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Divorce, Holidays and COVID-19

Divorce and parenting balance

Co-parenting after a breakup is difficult to begin with. For many families, the holidays are an emotionally charged time and add another layer of stress. On top of that, this year parents are still dealing with COVID-19, including concerns of minimizing exposure across households and navigating periods of quarantine. On top of all this, many parents find themselves faced with the new challenge of educating their children while also working from home. All of these stressors can create a powder keg of emotions for parents. At Posey Legal, P.C., we have some tips parents might find helpful.

Review Your Current Co-parenting Agreement

Before you get into the throes of the holiday season, make sure you know what your current holiday plan is. If you have a written parenting agreement, dust it off and read it with fresh eyes,  making sure the agreements you made when your plan was drafted still make sense in light of all the unforeseen changes that have come our way in the past year. Ask your co-parent if they are still on board with the plan as written. If you feel it needs to be changed or adjusted but your co-parent disagrees with you, seek the help of a mediator or family law practitioner early on while there is still time to adjust the plan so that it works for your family’s unique circumstances. In either case, be sure that you and your co-parent have the same understanding around the holiday parenting plan well in advance of the day of your planned trip to spend time with your family.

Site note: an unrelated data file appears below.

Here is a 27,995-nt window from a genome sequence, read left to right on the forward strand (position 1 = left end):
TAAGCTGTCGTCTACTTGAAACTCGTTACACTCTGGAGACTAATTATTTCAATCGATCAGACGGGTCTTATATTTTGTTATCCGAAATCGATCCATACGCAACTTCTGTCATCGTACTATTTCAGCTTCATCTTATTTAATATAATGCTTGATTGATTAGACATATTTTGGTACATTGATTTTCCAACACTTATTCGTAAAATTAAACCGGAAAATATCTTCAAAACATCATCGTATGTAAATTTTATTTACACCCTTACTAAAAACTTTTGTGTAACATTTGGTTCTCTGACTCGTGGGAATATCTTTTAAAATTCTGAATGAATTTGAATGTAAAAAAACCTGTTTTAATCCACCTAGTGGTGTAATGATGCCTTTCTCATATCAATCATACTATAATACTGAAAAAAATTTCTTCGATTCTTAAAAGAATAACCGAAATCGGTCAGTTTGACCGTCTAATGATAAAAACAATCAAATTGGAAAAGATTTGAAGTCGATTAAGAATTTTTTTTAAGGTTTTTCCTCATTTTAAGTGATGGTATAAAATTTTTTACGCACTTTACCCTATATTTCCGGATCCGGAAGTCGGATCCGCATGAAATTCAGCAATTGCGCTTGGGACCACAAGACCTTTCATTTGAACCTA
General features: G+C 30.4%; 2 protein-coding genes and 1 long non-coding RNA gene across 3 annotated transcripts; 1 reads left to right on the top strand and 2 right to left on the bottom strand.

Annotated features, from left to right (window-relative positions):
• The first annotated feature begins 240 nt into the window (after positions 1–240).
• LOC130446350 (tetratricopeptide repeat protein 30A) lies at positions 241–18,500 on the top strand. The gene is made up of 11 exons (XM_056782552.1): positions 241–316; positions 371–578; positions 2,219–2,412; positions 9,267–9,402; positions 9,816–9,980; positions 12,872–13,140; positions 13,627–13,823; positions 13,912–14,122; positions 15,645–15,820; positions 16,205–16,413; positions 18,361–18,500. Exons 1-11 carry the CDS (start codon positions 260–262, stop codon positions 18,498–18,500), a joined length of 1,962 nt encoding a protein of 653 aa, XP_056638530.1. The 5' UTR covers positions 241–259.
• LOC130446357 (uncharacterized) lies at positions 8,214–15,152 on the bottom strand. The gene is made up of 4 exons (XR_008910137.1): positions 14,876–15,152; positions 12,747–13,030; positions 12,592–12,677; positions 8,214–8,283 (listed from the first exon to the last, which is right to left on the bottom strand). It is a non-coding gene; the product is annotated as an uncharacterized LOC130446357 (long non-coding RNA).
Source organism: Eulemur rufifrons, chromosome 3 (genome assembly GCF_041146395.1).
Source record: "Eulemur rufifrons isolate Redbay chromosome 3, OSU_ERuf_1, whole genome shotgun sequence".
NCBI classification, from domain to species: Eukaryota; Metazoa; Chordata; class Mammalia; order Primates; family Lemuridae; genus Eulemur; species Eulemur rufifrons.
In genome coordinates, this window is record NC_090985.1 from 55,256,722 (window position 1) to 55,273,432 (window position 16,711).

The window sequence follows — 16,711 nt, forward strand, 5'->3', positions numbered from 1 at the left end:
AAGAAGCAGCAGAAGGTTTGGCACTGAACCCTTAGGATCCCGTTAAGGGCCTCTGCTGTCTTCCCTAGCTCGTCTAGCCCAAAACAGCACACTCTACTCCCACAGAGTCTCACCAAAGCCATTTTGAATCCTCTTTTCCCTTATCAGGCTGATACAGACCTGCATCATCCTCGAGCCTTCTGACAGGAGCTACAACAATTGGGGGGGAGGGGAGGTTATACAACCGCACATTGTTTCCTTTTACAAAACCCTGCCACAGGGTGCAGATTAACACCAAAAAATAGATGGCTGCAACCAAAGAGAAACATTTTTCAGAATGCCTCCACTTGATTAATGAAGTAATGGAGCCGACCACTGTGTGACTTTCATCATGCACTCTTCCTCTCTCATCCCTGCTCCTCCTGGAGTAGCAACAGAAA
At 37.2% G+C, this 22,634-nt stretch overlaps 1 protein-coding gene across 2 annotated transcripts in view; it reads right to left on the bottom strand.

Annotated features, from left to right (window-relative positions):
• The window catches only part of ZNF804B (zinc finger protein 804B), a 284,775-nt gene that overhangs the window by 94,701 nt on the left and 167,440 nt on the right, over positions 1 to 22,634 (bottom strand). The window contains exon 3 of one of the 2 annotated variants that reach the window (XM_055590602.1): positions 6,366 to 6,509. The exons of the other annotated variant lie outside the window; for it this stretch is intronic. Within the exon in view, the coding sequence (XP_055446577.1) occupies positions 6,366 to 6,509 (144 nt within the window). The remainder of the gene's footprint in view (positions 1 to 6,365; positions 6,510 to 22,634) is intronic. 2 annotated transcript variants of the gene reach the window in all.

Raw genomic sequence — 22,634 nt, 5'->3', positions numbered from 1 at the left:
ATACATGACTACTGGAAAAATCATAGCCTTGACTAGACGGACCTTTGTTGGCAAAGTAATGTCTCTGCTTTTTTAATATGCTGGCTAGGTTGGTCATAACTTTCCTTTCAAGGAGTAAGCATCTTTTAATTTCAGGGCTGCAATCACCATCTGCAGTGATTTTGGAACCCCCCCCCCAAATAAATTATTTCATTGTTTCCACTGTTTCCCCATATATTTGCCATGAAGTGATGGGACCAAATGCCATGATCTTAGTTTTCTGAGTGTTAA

Communicate… Which Means Also Listening

If you went through the Collaborative Divorce process, you learned some communication skills to use now. Listen to what your co-parent says to be sure you understand exactly what they mean. You may need to repeat back what they tell you to be sure you really understand what they are saying.

An example is to listen to what your ex-spouse has to say. Then, say, “Is this what you mean?” If the answer is, “No,” repeat the exercise until you understand for certain what the other parent means.  You do not have to agree with what your they are saying but letting them know that you hear them and understand what they are trying to communicate builds a stronger foundation for making parenting decisions together.

One big topic that may come up is about travel and being with groups during this holiday time with COVID-19 looming over everyone’s holiday plans. How is travel going to be handled? How do both parents feel about visitation with the other parent’s extended family visits? These are hotbed issues that need to be resolved ahead of time.

Keep Focused on the Best Interest of the Children

Put yourself in your children’s shoes. Think about what they are going through and how they feel about traveling back and forth during the holidays. You want to encourage them to have a relationship with the other parent and with that parent’s extended family. Pick your battles and focus on everybody having a good time. Try to be flexible and understanding. Your kids will be much happier if you can avoid nitpicking and having a tug-of-war with their other parent over time spent with them.